As with most (probably all) aspects of this collaboration, apart from respecting the word count, Eden Baylee and I make no decisions in advance about genre, style, moral, physical or other story elements, or such things as whether the narrator or principal characters should be male or female. Everything springs from the prompt and however the one who’s writing the first part decides to start it all off.

The prompt this time is: My only defense was to write down every word they said.

It was my turn to write parts 1 and 3 and Eden’s to write 2 and 4.




It’s funny how men keep on getting away with things but women find it much more difficult. Well, funny isn’t the word, is it? Sometimes it’s a very long way from funny.

It seems to start quite early. Maybe it’s just built in to the way everybody thinks. I remember at primary school – and even on into secondary, come to think of it – that the little boy gangs which formed – just 3, 4, 5 friends – were sort of normal, but we girls just had one, maybe two friends, but never enough to be a gang. It’s a sort of pattern that persists even when they grow up. Men have got their golf clubs, darts matches, meet up in pubs before going to the football – regular, normal activities – while we’re fetching the kids from school, maybe chatting a bit while waiting for them at the gates, but then taking them home, not prolonging the chats or anything. The chats are just a filler really.

But for the boys and men, it definitely helps them to get away with things. There’s always one of the gang to back up what they say, even if they weren’t around when whatever it was happened.


For the most part, being born female is a disadvantage in life. Being female and a visible minority only adds to the challenge. The best thing I have going for me is an unwavering belief in my own self-worth. And that, my grandma taught me, just by living her life until the ripe old age of 95.

“If you live long enough, people can’t help but respect you even if they hate you,” she said.

Grandma had a way with words, and she taught me to value the power of them. Used judiciously, they cut deeper than a knife, she said. Conversely, when words are not considered before speaking, expect to be disappointed.

She could fill volumes with all her wise sayings. There are days I regret not writing them down when she said them. Every so often, I remember one of her gems and jot it in a notebook. I have a memory box of Grandma’s things: pictures of me with her as a child; jewelry she wore and gave me; and my favourite possession—a lock of her hair, tied at each end with a red ribbon.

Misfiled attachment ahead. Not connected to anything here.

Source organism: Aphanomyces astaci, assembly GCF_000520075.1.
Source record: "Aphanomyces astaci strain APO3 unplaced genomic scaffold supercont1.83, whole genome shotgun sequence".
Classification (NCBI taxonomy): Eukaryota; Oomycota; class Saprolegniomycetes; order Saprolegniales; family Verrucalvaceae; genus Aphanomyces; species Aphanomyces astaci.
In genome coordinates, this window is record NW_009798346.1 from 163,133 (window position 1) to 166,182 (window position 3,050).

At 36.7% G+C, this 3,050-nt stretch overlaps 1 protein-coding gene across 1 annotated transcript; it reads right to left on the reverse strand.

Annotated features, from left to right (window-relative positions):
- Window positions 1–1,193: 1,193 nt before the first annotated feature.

She gave it to me just before she passed away.


Obviously, I remember that day well, and not just because of the sadness. It was like a light going out – in the room, but in my head, too. I’d rushed home from school to see her because of Billy Chapman. He and his gang – Joey Murray, Kenny Holmes and the rest – were always the worst at teasing and being mean – not just to me but to all the girls in our class. We were doing English and the teacher put me, Jenny Beecham and Sally Jay on the same table as him to write a story about friendship. Right from the start Billy decided friendship meant boys, told us he and the gang would have the ideas and we’d just be secretaries. At first, my only defence was to write down every word they said. But I made tiny changes to some of them. Following Grandma’s advice,  I changed ‘friend’ and ‘pal’ to words like ‘associate’, ‘colleague’, ‘cohort’, ‘familiar’, ‘intimate’, and ‘bosom buddy’ so when Billy read them out to the teacher at the end, he couldn’t pronounce them properly and even thought words like bosom and intimate were rude. He had to stay behind while I ran home to Grandma.


I was a block away from home when I saw the ambulance pull out of our driveway. By the time I arrived at my house, I was out of breath. Tracy, my babysitter who lived next door, greeted me.

“Your grandmother fell and your mom’s gone to the hospital with her.”

I begged Tracy to let me go too, but of course she couldn’t. She was only a teenager.

That evening, my Dad took me. Grandma was asleep. Mom was nowhere to be found.

“Can I go in by myself?” I said to Dad.

“Are you sure?”


I sat on Grandma’s bed and held her hand. “Please don’t go,” I said.

She squeezed my fingers. Her eyes remained shut, her voice a whisper. “Smart girl, I can’t stay.”

“Please …” Tears welled under my eyes.

“Shhh … your mother cut a piece of my hair for you, so you can remember me.”

“I’ll always remember you, Grandma … and your words, and using words wisely.”

“Yes, even now, they’re all I have to give you.”

Save for a lock of hair, and her love of words which she passed on to me, Grandma left the world with a smile on her face.


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